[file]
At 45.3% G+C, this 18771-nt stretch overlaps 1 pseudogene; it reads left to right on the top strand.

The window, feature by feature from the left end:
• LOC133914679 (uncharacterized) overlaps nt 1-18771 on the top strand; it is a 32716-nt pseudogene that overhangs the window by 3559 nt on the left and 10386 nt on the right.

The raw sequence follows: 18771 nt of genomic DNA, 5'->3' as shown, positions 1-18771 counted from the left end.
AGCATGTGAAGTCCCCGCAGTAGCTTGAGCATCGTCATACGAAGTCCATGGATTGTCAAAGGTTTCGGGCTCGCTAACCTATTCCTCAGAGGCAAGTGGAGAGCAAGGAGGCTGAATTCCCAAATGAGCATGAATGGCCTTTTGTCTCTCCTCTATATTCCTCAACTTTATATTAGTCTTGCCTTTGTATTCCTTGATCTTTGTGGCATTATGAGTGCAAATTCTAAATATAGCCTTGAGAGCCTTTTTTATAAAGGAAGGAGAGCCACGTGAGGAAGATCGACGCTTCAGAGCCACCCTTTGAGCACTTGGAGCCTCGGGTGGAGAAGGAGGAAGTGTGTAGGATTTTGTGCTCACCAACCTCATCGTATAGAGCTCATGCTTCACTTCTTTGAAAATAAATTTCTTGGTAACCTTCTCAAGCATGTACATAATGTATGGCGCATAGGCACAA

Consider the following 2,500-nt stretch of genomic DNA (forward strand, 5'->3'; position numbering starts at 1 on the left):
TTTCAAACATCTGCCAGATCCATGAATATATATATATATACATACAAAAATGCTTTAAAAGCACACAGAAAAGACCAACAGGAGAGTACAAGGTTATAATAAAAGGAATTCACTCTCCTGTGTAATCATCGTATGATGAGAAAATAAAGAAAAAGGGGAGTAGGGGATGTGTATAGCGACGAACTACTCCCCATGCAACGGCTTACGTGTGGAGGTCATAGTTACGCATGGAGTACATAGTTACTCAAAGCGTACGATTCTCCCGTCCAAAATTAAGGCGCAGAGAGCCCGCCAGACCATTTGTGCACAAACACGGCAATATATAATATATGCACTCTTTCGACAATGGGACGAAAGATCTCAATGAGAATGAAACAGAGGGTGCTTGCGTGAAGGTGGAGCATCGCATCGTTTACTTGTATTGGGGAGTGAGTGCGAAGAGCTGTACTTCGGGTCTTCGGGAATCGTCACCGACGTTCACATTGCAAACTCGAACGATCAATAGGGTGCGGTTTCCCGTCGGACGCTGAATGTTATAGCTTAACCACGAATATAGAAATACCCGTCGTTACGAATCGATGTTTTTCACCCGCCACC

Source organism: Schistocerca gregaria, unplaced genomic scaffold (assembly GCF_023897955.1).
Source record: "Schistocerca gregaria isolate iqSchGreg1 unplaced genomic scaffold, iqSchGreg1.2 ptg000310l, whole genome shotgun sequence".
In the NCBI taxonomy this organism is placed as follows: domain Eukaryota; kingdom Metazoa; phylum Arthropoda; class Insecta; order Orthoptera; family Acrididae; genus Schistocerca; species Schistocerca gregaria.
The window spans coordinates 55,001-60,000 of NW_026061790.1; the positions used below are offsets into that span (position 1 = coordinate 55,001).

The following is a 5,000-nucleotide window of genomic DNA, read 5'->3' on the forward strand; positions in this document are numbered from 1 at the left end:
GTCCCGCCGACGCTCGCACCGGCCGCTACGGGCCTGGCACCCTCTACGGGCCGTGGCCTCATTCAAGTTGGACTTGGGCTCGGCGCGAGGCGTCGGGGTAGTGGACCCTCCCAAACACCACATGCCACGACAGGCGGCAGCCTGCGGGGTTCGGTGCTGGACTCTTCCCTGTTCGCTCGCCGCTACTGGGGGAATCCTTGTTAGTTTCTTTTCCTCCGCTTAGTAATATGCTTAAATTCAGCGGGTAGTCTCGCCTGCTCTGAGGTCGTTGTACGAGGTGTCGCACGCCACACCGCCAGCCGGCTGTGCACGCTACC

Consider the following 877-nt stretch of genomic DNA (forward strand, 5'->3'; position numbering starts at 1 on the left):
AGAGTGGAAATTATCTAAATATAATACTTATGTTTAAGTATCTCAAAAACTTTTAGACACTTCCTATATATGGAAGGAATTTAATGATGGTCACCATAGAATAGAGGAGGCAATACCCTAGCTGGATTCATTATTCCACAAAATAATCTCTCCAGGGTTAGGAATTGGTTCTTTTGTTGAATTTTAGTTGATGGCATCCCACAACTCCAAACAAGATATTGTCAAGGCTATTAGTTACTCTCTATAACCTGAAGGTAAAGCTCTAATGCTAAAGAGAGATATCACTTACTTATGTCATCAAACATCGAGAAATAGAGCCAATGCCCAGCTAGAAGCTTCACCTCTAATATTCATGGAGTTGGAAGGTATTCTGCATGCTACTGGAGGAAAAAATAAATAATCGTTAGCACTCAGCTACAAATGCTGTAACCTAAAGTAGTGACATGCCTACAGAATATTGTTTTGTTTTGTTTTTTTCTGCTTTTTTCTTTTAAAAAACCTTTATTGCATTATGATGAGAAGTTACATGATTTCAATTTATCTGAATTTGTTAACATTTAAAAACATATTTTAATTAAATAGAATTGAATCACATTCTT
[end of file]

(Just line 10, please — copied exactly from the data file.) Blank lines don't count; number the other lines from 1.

In the NCBI taxonomy this organism is placed as follows: domain Eukaryota; kingdom Metazoa; phylum Arthropoda; class Insecta; order Orthoptera; family Acrididae; genus Schistocerca; species Schistocerca gregaria.